King James Bible Adam Clarke Bible Commentary Martin Luther's Writings Wesley's Sermons and Commentary Neurosemantics Audio / Video Bible Evolution Cruncher Creation Science Vincent New Testament Word Studies KJV Audio Bible Family videogames Christian author Godrules.NET Main Page Add to Favorites Godrules.NET Main Page




Bad Advertisement?

News & Reviews:
  • World News
  • Movie Reviews
  • Book Search

    Are you a Christian?

    Online Store:
  • Your Own eBook/eBay Business
  • Visit Our eBay Store

    Automated eBook Business



  • PARALLEL BIBLE - 1 John 1:5


    CHAPTERS: 1 John 1, 2, 3, 4, 5     

    VERSES: 1, 2, 3, 4, 5, 6, 7, 8, 9, 10

    TEXT: BIB   |   AUDIO: MISLR - MISC - DAVIS - FOCHT   |   VIDEO: BIB - COMM

    HELPS: KJS - KJV - ASV - DBY - DOU - WBS - YLT - HEB - BBE - WEB - NAS - SEV - TSK - CRK - WES - MHC - GILL - JFB


    ENGLISH - HISTORY - INTERNATIONAL - РУССКАЯ БИБЛИЯ - FACEBOOK - GR FORUMS - GODRULES ON YOUTUBE

    King James Bible - 1 John 1:5

    This then is the message which we have heard of him, and declare unto you, that God is light, and in him is no darkness at all.

    World English Bible

    This is the message which we have heard from him and announce to you, that God is
    light, and in him is no darkness at all.

    Douay-Rheims - 1 John 1:5

    And this is the declaration which we have heard from him, and declare unto you: That God is
    light, and in him there is no darkness.

    Webster's Bible Translation

    This then is the message which we have heard from him, and declare to you, that God is
    light, and in him is no darkness at all.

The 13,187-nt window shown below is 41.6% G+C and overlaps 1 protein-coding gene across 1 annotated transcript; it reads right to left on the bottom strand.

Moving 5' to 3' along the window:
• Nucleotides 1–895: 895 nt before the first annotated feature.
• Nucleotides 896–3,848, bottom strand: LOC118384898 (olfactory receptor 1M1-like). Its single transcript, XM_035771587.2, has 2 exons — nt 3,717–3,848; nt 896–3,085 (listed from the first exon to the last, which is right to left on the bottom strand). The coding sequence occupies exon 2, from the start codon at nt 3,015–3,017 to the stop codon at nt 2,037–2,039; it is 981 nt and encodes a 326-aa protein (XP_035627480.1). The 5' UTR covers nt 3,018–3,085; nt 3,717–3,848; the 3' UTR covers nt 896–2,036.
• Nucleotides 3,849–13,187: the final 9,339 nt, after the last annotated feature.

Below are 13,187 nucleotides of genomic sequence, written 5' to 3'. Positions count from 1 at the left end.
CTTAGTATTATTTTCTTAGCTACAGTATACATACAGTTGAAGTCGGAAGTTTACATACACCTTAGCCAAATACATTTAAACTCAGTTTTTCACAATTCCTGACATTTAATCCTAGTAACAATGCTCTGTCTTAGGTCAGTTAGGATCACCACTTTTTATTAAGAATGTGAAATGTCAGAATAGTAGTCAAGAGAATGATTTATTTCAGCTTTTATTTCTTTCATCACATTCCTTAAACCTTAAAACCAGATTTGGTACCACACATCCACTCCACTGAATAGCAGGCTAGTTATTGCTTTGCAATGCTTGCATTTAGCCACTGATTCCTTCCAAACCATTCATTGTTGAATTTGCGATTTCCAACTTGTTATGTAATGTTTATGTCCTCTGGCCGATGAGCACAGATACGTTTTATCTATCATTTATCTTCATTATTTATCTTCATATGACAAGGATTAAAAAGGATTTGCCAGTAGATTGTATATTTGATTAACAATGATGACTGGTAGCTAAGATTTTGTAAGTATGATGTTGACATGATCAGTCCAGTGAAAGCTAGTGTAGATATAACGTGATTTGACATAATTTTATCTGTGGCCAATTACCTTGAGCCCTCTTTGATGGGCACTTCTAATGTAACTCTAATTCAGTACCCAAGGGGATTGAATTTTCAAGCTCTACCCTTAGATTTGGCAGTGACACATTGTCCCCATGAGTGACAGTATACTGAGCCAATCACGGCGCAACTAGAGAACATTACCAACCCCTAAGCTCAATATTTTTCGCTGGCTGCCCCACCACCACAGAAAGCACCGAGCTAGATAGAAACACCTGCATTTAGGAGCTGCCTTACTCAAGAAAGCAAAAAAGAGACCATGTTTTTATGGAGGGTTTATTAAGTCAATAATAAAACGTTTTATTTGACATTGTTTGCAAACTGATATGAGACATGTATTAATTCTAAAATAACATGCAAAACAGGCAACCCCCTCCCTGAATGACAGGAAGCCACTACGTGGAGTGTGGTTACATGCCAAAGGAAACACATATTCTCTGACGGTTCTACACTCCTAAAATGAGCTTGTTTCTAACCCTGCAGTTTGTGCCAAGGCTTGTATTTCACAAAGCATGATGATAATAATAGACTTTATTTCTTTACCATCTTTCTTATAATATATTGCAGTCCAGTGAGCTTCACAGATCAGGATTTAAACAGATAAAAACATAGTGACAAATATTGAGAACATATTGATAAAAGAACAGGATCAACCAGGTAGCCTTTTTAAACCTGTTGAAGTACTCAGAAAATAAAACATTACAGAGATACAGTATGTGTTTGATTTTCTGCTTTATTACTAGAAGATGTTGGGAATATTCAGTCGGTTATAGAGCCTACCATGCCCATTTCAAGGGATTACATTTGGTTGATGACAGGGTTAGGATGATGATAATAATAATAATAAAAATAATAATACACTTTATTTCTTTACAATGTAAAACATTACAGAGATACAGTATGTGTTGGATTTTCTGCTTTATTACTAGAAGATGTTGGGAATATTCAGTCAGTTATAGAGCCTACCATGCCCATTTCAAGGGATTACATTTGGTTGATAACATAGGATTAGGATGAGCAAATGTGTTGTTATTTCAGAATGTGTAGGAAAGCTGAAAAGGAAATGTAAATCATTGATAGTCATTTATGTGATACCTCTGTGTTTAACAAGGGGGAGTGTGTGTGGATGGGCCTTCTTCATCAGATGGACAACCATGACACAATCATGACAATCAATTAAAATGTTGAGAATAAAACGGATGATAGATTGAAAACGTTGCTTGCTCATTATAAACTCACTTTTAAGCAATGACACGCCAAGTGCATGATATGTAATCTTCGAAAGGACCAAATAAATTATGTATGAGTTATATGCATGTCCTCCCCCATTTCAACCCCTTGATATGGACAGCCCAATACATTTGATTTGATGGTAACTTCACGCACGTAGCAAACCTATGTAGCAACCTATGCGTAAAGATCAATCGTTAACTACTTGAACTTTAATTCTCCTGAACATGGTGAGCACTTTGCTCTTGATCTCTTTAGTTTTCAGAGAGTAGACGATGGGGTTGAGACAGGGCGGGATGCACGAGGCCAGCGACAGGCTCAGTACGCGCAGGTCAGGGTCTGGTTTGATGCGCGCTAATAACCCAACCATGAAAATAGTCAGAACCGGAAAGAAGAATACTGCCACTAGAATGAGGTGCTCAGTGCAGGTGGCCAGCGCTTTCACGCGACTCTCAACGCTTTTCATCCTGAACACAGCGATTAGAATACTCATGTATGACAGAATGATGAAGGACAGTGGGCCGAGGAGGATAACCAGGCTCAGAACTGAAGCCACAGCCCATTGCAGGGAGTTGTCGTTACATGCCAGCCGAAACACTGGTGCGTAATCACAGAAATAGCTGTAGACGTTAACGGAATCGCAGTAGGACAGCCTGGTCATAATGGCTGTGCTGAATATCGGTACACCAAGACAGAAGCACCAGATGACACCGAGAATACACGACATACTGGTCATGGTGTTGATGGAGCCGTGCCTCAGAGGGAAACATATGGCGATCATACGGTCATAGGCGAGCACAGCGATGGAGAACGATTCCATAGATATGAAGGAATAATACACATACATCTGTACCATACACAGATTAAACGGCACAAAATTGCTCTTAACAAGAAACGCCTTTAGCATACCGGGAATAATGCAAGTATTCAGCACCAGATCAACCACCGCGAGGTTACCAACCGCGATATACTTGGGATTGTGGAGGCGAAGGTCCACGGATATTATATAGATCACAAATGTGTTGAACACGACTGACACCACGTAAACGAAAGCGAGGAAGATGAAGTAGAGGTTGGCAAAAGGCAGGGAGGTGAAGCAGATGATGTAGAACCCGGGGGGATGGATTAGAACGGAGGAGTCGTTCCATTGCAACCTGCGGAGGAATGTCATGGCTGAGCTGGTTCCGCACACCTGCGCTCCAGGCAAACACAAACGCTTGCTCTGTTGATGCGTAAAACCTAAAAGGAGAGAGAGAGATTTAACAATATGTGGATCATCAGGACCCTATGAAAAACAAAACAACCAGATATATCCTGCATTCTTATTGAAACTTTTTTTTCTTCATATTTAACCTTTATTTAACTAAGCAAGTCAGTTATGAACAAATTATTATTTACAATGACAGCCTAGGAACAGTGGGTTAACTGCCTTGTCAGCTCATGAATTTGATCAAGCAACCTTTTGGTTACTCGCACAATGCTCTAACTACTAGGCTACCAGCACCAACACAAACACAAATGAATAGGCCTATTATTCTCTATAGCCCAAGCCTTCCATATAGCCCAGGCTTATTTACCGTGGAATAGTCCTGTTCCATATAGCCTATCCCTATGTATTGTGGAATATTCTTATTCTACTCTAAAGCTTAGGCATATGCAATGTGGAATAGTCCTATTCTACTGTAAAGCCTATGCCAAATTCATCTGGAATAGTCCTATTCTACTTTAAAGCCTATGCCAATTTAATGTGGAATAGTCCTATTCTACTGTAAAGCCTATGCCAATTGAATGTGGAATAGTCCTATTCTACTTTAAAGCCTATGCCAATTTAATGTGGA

Greek Textus Receptus


    και
    2532 αυτη 3778 εστιν 2076 5748 η 3588 {1: επαγγελια 1860 } {2: αγγελια 31 } ην 3739 ακηκοαμεν 191 5754 απ 575 αυτου 846 και 2532 αναγγελλομεν 312 5719 υμιν 5213 οτι 3754 ο 3588 θεος 2316 φως 5457 εστιν 2076 5748 και 2532 σκοτια 4653 εν 1722 αυτω 846 ουκ 3756 εστιν 2076 5748 ουδεμια 3762

    Treasury of Scriptural Knowledge

    VERSE (5) -
    1Jo 3:11 1Co 11:23

    SEV Biblia, Chapter 1:5

    ¶ Y esta es la Promesa que oímos de l, y os la anunciamos: Que Dios es luz, y en l no hay tinieblas.

    Clarke's Bible Commentary - 1 John 1:5

    Verse 5. This then is the message] This is the grand principle on which all depends, which we have heard of ap autou, FROM him; for neither
    Moses nor the prophets ever gave that full instruction concerning God and communion with him which Jesus Christ has given, for the only-begotten Son, who was in the bosom of the Father, has alone declared the fullness of the truth, and the extent of the blessings, which believers on him are to receive. See John i. 18.

    God is light] The source of wisdom, knowledge, holiness, and happiness; and in him is no darkness at all - no ignorance, no imperfection, no sinfulness, no misery. And from him wisdom, knowledge, holiness, and happiness are received by every believing soul. This is the grand message of the Gospel, the great principle on which the happiness of man depends.